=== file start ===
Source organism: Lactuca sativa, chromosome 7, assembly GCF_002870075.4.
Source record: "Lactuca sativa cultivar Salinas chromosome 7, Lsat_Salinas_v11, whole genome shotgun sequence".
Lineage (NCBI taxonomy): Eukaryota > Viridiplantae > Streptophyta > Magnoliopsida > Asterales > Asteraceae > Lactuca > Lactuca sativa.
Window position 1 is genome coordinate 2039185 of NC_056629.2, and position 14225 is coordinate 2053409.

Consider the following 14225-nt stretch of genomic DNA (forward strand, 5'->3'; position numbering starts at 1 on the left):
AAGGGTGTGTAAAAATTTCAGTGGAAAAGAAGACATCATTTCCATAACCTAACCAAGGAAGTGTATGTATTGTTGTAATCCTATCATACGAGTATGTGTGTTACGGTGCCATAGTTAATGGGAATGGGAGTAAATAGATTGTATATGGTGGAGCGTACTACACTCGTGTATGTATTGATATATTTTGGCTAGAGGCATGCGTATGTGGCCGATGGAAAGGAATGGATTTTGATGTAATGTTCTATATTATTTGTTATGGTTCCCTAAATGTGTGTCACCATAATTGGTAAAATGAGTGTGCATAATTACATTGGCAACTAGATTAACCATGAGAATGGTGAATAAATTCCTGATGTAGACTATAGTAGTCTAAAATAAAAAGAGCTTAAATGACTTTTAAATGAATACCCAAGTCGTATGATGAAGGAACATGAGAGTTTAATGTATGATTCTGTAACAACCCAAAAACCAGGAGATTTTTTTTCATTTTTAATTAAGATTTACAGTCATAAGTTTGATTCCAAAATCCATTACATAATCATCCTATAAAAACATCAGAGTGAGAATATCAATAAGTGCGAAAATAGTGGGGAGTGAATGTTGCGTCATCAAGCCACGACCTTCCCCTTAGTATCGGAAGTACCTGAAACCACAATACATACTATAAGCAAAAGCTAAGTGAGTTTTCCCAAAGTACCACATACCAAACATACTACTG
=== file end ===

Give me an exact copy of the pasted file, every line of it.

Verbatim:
Source organism: Lactuca sativa, chromosome 7, assembly GCF_002870075.4.
Source record: "Lactuca sativa cultivar Salinas chromosome 7, Lsat_Salinas_v11, whole genome shotgun sequence".
Lineage (NCBI taxonomy): Eukaryota > Viridiplantae > Streptophyta > Magnoliopsida > Asterales > Asteraceae > Lactuca > Lactuca sativa.
Window position 1 is genome coordinate 2039185 of NC_056629.2, and position 14225 is coordinate 2053409.

Consider the following 14225-nt stretch of genomic DNA (forward strand, 5'->3'; position numbering starts at 1 on the left):
AAGGGTGTGTAAAAATTTCAGTGGAAAAGAAGACATCATTTCCATAACCTAACCAAGGAAGTGTATGTATTGTTGTAATCCTATCATACGAGTATGTGTGTTACGGTGCCATAGTTAATGGGAATGGGAGTAAATAGATTGTATATGGTGGAGCGTACTACACTCGTGTATGTATTGATATATTTTGGCTAGAGGCATGCGTATGTGGCCGATGGAAAGGAATGGATTTTGATGTAATGTTCTATATTATTTGTTATGGTTCCCTAAATGTGTGTCACCATAATTGGTAAAATGAGTGTGCATAATTACATTGGCAACTAGATTAACCATGAGAATGGTGAATAAATTCCTGATGTAGACTATAGTAGTCTAAAATAAAAAGAGCTTAAATGACTTTTAAATGAATACCCAAGTCGTATGATGAAGGAACATGAGAGTTTAATGTATGATTCTGTAACAACCCAAAAACCAGGAGATTTTTTTTCATTTTTAATTAAGATTTACAGTCATAAGTTTGATTCCAAAATCCATTACATAATCATCCTATAAAAACATCAGAGTGAGAATATCAATAAGTGCGAAAATAGTGGGGAGTGAATGTTGCGTCATCAAGCCACGACCTTCCCCTTAGTATCGGAAGTACCTGAAACCACAATACATACTATAAGCAAAAGCTAAGTGAGTTTTCCCAAAGTACCACATACCAAACATACTACTG